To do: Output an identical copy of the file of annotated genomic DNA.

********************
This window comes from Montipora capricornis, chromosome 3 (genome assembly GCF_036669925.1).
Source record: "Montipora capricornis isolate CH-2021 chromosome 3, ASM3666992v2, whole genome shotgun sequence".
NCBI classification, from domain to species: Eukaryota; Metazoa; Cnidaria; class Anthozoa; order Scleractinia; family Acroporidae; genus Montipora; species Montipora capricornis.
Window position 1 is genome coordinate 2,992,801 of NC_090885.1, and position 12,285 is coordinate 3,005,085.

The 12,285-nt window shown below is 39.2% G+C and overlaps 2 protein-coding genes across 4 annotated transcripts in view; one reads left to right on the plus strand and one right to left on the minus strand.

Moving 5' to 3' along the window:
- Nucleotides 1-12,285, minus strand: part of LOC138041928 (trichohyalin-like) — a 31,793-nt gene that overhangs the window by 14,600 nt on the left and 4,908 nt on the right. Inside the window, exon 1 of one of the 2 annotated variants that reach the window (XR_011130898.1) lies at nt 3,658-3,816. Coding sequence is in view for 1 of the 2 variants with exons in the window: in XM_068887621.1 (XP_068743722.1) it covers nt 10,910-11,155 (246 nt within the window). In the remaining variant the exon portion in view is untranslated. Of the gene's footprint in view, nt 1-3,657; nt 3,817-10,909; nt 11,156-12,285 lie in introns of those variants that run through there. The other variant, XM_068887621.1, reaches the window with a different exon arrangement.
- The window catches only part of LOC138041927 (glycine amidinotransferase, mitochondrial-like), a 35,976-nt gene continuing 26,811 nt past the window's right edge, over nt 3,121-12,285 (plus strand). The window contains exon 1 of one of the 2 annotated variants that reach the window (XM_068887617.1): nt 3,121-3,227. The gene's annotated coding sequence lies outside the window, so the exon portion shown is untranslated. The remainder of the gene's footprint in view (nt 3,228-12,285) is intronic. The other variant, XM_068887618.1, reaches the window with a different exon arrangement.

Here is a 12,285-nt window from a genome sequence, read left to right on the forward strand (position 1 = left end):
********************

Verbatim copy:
This window comes from Montipora capricornis, chromosome 3 (genome assembly GCF_036669925.1).
Source record: "Montipora capricornis isolate CH-2021 chromosome 3, ASM3666992v2, whole genome shotgun sequence".
NCBI classification, from domain to species: Eukaryota; Metazoa; Cnidaria; class Anthozoa; order Scleractinia; family Acroporidae; genus Montipora; species Montipora capricornis.
Window position 1 is genome coordinate 2,992,801 of NC_090885.1, and position 12,285 is coordinate 3,005,085.

The 12,285-nt window shown below is 39.2% G+C and overlaps 2 protein-coding genes across 4 annotated transcripts in view; one reads left to right on the plus strand and one right to left on the minus strand.

Moving 5' to 3' along the window:
- Nucleotides 1-12,285, minus strand: part of LOC138041928 (trichohyalin-like) — a 31,793-nt gene that overhangs the window by 14,600 nt on the left and 4,908 nt on the right. Inside the window, exon 1 of one of the 2 annotated variants that reach the window (XR_011130898.1) lies at nt 3,658-3,816. Coding sequence is in view for 1 of the 2 variants with exons in the window: in XM_068887621.1 (XP_068743722.1) it covers nt 10,910-11,155 (246 nt within the window). In the remaining variant the exon portion in view is untranslated. Of the gene's footprint in view, nt 1-3,657; nt 3,817-10,909; nt 11,156-12,285 lie in introns of those variants that run through there. The other variant, XM_068887621.1, reaches the window with a different exon arrangement.
- The window catches only part of LOC138041927 (glycine amidinotransferase, mitochondrial-like), a 35,976-nt gene continuing 26,811 nt past the window's right edge, over nt 3,121-12,285 (plus strand). The window contains exon 1 of one of the 2 annotated variants that reach the window (XM_068887617.1): nt 3,121-3,227. The gene's annotated coding sequence lies outside the window, so the exon portion shown is untranslated. The remainder of the gene's footprint in view (nt 3,228-12,285) is intronic. The other variant, XM_068887618.1, reaches the window with a different exon arrangement.

Here is a 12,285-nt window from a genome sequence, read left to right on the forward strand (position 1 = left end):